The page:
“The 3 P’s of Success: Passion, Persistence, and Patience.”
Passion? Check. Persistence? Check. Patience? Umm...I may well be the world’s most impatient man. This has long been a flaw within me, one about which I’ve always been acutely aware. Even when I do not recognize it within myself, I have a plethora of family and friends happy to remind me of this rather obvious flaw on a regular basis. Although I am not typically one to make formal New Year’s resolutions, living my life as a more patient human being would be one well worth considering. In addition, many of my PLN members have been sharing their #oneword for 2016 in recent posts, something that has become an annual tradition for some. When first asked what my #oneword was in a previous year, I responded quickly with my stock answer: “Passion.” This year, however, I feel the need to consider the much less glamorous and rather more pedestrian: “Patience.” Moving from “passion” to “patience” is due, in part, to a recent realization that my impatience with all things in life had reached a level of ridiculous proportions.
For the past two years, I have lived in a high rise condominium. Thankfully, I am only on the 8th floor; were I to reside on the uppermost floors, I would likely lose all semblance of sanity waiting for the elevator to reach its lofty destination. Still, even on the 8th floor, my impatience manages to get the best of me most days. I began noticing something especially troubling. It happens when I am on the elevator and it stops at another floor, allowing someone to join me for the ride. One of two things happens next: Sometimes this new passenger immediately pushes the “close doors” button. Other times, the new passenger will simply board and wait for the doors to close automatically. In the former scenario, the doors close more immediately and I find myself secretly congratulating this savvy fellow traveler; in the latter instance, I find myself mildly agitated at the precious time being wasted and silently rebuke this careless, time-wasting neighbor or visitor. Occasionally, I would even reach over and push the “close doors” button myself in an effort to expedite this painful process. After all, there was work to be done, people to see, places to go; who were these frivolous people who could nonchalantly allow precious time to pass so idly?
Then, over the holiday break--a time when I find myself acting with just a tad more patience than is typical for me--I realized my annoyance in this regard bordered on the insane. I decided to actually measure the difference between the two scenarios, hoping to justify this insanity. Using the stopwatch on my phone, I learned that it took a whopping 2.65 seconds for the doors to close and the car to begin moving when I did nothing at all, other than allow the doors to close on their own. Next, I timed how long it took these same doors to close when I pushed the “close doors” button immediately upon stepping onto the elevator. The answer: 1.3 seconds. I was saving a precious 1.35 seconds each time I, or a fellow passenger, took the proactive stance of pushing this button. 1.35 seconds.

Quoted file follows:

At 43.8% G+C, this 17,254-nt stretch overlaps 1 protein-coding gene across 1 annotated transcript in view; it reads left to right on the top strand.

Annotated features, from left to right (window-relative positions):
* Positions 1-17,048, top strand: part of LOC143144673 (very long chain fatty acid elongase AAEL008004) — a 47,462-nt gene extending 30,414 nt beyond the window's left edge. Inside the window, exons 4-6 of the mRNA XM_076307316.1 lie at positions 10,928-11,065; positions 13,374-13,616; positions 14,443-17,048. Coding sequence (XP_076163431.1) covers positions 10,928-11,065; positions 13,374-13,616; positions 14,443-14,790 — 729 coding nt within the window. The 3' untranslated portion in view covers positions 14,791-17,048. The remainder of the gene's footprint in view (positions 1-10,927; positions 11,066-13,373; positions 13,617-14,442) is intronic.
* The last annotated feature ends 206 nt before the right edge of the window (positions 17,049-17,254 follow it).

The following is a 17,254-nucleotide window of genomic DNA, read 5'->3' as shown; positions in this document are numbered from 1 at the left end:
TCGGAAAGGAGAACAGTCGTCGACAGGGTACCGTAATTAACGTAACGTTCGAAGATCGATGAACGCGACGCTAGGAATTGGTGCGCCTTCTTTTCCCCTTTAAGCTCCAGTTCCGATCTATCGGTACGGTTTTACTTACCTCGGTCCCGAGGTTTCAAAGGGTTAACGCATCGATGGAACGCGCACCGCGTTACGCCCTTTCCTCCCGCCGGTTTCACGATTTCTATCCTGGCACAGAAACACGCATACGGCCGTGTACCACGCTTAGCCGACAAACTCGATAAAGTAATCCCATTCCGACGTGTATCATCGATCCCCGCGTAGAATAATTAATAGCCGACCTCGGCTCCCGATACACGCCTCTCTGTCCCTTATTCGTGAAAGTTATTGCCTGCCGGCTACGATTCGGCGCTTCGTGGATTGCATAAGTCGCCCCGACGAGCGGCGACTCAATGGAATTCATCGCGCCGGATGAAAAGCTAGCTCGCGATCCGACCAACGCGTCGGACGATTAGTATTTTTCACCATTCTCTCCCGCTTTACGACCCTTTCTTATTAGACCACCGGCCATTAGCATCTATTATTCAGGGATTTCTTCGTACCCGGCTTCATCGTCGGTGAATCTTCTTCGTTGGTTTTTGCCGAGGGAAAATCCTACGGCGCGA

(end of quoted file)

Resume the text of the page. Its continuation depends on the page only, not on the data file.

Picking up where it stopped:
Like many of you, I am extremely busy on a daily basis. In fact, I am acquainted with no fellow educator who complains about having too much free time at work. There is always work to be done and always too little time in which to do it. Still, 1.35 seconds? Did I really need to worry about “wasting” 1.35 seconds? Starting today, I am going to work on being just a bit more patient in all areas of my life: with colleagues, with family members, with parents, with myself, with the important work we are doing, and...who knows, maybe I'll even chill on my future elevator rides. “Patience” may not become my #oneword, but I aim to give it equal importance next to the other two “P” words from the quote above which I have long prided myself on, “Passion” and “Persistence.”
Being passionate as an educator is almost always an attractive trait; I enjoy being surrounded by educators who are truly passionate about the kids they teach and the content they are responsible for teaching. However, like most good things in life, carried to an extreme, passion can become a negative, transforming into anger, or at least behaviors perceived by others as anger. Being persistent, too, is generally an excellent trait to seek in prospective educators and promote within all educators. Here again, though, we can become so focused on reaching our goal that we risk losing sight of the bigger picture. So, it is important to balance our passion and persistence with a healthy dose of patience, knowing all the while that change may not occur as swiftly as we would like and we may never have enough time to accomplish all with which we are charged. At the same time, when we persist--with passion and patience--we know we will eventually see the fruits of our labor. I will continue to make the most of every minute available to me in this new year. On the other hand, if I am faced with the occasional 1.35 seconds of idleness every now and again, I am going to embrace those moments as well. Exhibiting passion, persistence, and patience, each in its proper measure is another way we Teach, Learn, and Lead with Passion!